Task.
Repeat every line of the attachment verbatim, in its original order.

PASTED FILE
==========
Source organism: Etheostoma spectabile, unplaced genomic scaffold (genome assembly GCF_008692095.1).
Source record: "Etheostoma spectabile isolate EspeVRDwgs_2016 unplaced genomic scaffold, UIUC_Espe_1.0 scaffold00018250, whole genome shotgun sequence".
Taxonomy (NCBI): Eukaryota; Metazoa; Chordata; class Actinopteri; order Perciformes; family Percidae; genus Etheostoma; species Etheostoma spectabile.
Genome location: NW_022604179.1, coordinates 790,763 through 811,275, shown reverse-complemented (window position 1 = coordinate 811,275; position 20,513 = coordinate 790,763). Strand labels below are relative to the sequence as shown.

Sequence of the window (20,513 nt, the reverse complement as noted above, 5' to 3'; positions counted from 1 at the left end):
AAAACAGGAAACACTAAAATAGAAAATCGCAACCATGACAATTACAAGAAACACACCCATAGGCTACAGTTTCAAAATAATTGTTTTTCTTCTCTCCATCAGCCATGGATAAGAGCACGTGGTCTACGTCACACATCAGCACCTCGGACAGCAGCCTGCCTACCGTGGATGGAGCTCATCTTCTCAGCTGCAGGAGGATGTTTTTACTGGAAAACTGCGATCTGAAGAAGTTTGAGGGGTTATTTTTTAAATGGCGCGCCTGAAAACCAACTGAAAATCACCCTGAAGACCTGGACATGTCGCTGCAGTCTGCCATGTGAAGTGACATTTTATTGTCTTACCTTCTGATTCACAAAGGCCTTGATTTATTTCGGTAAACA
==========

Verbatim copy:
Source organism: Etheostoma spectabile, unplaced genomic scaffold (genome assembly GCF_008692095.1).
Source record: "Etheostoma spectabile isolate EspeVRDwgs_2016 unplaced genomic scaffold, UIUC_Espe_1.0 scaffold00018250, whole genome shotgun sequence".
Taxonomy (NCBI): Eukaryota; Metazoa; Chordata; class Actinopteri; order Perciformes; family Percidae; genus Etheostoma; species Etheostoma spectabile.
Genome location: NW_022604179.1, coordinates 790,763 through 811,275, shown reverse-complemented (window position 1 = coordinate 811,275; position 20,513 = coordinate 790,763). Strand labels below are relative to the sequence as shown.

Sequence of the window (20,513 nt, the reverse complement as noted above, 5' to 3'; positions counted from 1 at the left end):
AAAACAGGAAACACTAAAATAGAAAATCGCAACCATGACAATTACAAGAAACACACCCATAGGCTACAGTTTCAAAATAATTGTTTTTCTTCTCTCCATCAGCCATGGATAAGAGCACGTGGTCTACGTCACACATCAGCACCTCGGACAGCAGCCTGCCTACCGTGGATGGAGCTCATCTTCTCAGCTGCAGGAGGATGTTTTTACTGGAAAACTGCGATCTGAAGAAGTTTGAGGGGTTATTTTTTAAATGGCGCGCCTGAAAACCAACTGAAAATCACCCTGAAGACCTGGACATGTCGCTGCAGTCTGCCATGTGAAGTGACATTTTATTGTCTTACCTTCTGATTCACAAAGGCCTTGATTTATTTCGGTAAACA